I thought Monday nights were quiet in Paris until I took a left turn out of Blanche métro. Le Depanneur, Blah blah blah blah blah, Le Dit Vin are packed with punters,and not at all the same ilk that prowl nearby Pigalle. The famous big red windmill (Moulin Rouge) is practically on top of the station. Just don’t go there. Head instead down rue Pierre-Fontaine to Le Garde Temps, an elongated, brick-walled eatery with lovely service (“here, use my glasses since you forgot yours”) and affordable, carefully-prepared food. A chunky grilled fillet of lieu (colin) comes with a garlicky foam and the smoothest, nuttiest sweet potato purée. A boned out roast rabbit, stuffed with herbs and garlic, teams with a barley risotto. Might not look like much to begin with but it is extremely tasty, and the pigeon with cepes that landed on an adjoining table looked the picture of rich, autumnal goodness. The menu changes every three weeks to reflect the seasons and chef’s whims. Not heady or showy. Just nice. Le Garde Temps 19 bis, rue Pierre-Fontaine, 75009. Tel: 09 81 48 50 55. Closed Sun, & Sat lunch, Starters €8, mains €16, with pricier blackboard specials.
We all know a Lichtenstein when we see one. It’s the king-size comic strip with dots and emotive speech bubble (Oh Jeff… I love you, too… But… or Whaam!) – melodramatic, bold, bright. Naturally, the famed Pop Art pieces loom large in “Lichtenstein: A Retrospective” at the Centre Pompidou but there are some surprises, too, among the assembled sculptures, prints, enamels, ceramics and paintings, There are riffs on works by Picasso, Monet and Mondrian and Matisse, black and white renderings – a radio, a ball of string, and a fizzy tablet dissolving in a trail of water bubbles, painted mirrors without reflections, metallic women with jagged hair, exquisite blue and yellow dishes, and the delicate Chinese landscapes painted a few years before the artist’s death in 1997. Roy Lichtenstein also painted on Rowlux, a translucent and shimmery plastic film, and “Moonscape,” a lustrous navy blue sky slashed with red dotted clouds, is a shining illustration of his skill in playing with light and texture. Centre Pompidou until November 4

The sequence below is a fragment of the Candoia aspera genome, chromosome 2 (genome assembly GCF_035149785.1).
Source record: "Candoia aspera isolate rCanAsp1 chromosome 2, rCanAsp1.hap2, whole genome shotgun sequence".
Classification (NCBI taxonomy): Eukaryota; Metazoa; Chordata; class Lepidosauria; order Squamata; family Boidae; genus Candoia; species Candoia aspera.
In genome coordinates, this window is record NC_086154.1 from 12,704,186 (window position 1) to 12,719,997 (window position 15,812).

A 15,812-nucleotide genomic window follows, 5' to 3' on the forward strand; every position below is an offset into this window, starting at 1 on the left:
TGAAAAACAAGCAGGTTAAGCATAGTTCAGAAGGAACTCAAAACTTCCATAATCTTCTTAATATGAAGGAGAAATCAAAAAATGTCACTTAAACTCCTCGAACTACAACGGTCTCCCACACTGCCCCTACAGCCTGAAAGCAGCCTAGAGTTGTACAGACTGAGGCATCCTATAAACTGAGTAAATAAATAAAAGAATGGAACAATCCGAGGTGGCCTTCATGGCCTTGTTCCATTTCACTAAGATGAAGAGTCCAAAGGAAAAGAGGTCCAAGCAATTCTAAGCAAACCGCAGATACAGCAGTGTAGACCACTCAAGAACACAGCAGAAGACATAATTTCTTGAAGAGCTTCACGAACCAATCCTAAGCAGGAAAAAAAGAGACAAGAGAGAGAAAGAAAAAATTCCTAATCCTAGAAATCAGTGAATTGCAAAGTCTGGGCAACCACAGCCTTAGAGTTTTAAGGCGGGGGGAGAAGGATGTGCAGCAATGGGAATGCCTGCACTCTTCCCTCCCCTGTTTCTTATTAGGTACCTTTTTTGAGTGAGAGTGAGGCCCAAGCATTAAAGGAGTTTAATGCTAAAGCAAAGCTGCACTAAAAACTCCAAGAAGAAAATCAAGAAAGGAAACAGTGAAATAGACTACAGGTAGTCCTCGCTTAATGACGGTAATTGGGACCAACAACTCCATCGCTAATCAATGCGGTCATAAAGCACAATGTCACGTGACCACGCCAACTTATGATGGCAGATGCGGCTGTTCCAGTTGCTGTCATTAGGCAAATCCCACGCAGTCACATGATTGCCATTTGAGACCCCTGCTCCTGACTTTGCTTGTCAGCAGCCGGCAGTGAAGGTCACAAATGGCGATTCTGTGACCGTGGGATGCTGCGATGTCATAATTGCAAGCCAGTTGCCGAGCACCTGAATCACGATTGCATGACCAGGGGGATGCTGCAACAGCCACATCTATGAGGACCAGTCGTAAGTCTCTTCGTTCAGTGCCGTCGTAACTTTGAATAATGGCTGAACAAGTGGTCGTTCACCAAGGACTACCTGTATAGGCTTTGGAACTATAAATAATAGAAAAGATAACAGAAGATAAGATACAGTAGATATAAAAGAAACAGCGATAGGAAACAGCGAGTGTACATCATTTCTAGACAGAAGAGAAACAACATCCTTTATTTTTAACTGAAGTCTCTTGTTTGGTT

Trust pastry powerhouse Lenôtre to whip up with a cake that is (almost) too beautiful to eat. In a nod to the 400th anniversary of Versailles garden wizard Andre Le Notre, the 2013 bûche de Noël is part flower plot, veggie patch, orchard, parterre – and above all dessert! Mother earth is biscuity layers of creamy chocolate, almond praline and puff pastry. Pistachio macarons double as topiary trees, sugary pines stand to attention in marzipan planters. A glassy sugar roof spans the sweestest greenhouse collection ever: a mini lemon tree, a straw hat complete with ribbon, a watering can, a palette of tomatoes, a wedding cake, an apple kouglof, and a croquembouche (it’s a French hothouse afterall!). Lenôtre enlisted the help of the debonair Louis Albert de Brogile, aka the “Le Prince Jardinier“, in fashioning the cake. The Prince grows some 650 varieties of tomato at the Château de la Bourdaisière, his manor/hotel in the Loire, and the humble fruit features in the compote that accompanies the bûche, while the choc base is a childhood memory. The ex-banker, sporting country gentleman’s red, also provided the dessert’s launch pad in Deyrolle, a much loved curiosity shop in Paris housing stuffed polar bears, giraffes and parrots, mounted beetles, butterflies, crabs and lobsters. Under the gaze of wild beasts, Lenôtre chefs dished up zingy tomato salad, ceviche, and garden-fresh canapés, while beaming pâtissiers in an ivy curtained room at the rear served a steady supply of sweet dreams, including slices of their Christmas log. Admittedly, September seems a little early to be thinking about Christmas, but then the way this year is whizzing past, probably not. The bûche de Noël de Lenôtre will be available to order from 13 December (www.lenotre.com/0811 656 656) at €120 for 8-10 people. Put it first on Santa’s wish list.